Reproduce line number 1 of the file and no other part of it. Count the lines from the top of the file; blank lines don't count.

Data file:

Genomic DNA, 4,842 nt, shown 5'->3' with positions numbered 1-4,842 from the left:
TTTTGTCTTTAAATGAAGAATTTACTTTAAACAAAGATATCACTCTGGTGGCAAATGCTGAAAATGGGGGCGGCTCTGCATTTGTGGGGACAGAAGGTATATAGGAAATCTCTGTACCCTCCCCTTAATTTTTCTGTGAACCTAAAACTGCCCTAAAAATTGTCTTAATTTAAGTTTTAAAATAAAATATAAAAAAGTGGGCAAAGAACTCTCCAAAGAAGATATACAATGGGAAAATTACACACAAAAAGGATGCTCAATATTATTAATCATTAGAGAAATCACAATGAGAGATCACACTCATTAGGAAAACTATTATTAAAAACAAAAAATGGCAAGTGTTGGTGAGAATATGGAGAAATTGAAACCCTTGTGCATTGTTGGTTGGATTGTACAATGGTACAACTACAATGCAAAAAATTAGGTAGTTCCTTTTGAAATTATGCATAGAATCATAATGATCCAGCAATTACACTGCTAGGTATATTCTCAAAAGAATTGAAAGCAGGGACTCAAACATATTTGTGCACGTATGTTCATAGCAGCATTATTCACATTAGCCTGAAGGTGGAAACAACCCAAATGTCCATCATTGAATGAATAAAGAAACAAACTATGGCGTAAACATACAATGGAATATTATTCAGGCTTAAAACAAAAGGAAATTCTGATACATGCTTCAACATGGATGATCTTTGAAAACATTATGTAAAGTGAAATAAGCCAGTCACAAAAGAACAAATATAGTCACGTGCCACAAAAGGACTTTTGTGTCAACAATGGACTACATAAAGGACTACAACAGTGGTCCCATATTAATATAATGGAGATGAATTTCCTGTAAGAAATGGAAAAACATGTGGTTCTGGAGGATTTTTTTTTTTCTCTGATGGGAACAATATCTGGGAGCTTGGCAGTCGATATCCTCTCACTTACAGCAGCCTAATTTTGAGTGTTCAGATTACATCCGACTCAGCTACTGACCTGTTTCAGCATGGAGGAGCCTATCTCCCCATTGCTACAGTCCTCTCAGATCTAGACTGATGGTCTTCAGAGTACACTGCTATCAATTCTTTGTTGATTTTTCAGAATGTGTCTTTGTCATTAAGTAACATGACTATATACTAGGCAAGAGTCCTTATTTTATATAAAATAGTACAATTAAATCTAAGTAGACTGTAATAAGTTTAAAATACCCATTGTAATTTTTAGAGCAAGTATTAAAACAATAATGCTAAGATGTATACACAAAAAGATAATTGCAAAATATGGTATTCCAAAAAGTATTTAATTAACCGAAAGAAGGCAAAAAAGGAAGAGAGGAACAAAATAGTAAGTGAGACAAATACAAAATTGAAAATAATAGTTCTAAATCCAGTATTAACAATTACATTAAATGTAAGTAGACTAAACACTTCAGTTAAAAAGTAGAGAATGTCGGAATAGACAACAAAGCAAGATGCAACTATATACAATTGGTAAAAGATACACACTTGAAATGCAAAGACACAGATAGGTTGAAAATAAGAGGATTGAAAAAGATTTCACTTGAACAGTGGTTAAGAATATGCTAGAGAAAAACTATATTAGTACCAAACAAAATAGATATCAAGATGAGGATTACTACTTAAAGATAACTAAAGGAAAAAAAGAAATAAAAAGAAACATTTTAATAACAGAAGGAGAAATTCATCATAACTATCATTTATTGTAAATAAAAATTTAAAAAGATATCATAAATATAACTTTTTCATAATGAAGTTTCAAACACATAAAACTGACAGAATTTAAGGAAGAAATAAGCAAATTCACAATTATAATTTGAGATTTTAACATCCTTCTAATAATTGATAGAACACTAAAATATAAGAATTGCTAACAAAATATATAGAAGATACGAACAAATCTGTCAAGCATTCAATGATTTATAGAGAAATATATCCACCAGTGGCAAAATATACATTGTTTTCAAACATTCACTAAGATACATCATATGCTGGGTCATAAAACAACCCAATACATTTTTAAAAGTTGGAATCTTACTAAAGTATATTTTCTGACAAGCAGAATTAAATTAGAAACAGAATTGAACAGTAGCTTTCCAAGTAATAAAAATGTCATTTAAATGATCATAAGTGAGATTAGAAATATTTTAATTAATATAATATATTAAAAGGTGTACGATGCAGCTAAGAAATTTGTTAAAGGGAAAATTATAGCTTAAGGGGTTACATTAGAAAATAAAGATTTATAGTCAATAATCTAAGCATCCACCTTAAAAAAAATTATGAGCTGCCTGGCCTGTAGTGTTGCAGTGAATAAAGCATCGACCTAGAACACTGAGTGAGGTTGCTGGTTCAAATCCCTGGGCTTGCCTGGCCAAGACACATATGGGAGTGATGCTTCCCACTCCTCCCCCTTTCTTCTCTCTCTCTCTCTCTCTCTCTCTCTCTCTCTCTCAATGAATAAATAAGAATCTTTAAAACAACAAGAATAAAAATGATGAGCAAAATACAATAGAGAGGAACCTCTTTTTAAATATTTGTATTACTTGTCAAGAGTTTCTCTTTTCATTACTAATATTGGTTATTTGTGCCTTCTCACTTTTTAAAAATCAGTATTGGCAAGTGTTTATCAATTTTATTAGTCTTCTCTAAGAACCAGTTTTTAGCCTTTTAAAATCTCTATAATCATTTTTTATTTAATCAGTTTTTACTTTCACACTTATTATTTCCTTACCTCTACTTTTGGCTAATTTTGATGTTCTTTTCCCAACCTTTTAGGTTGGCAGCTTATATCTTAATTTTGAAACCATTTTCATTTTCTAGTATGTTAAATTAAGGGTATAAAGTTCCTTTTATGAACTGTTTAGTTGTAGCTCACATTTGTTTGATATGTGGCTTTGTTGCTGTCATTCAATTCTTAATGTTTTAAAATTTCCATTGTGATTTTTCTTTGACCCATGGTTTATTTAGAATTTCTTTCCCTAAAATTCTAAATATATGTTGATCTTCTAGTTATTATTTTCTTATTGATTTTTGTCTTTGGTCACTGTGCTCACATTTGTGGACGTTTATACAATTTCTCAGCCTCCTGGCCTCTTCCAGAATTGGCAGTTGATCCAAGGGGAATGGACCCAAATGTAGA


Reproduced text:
Genomic DNA, 4,842 nt, shown 5'->3' with positions numbered 1-4,842 from the left: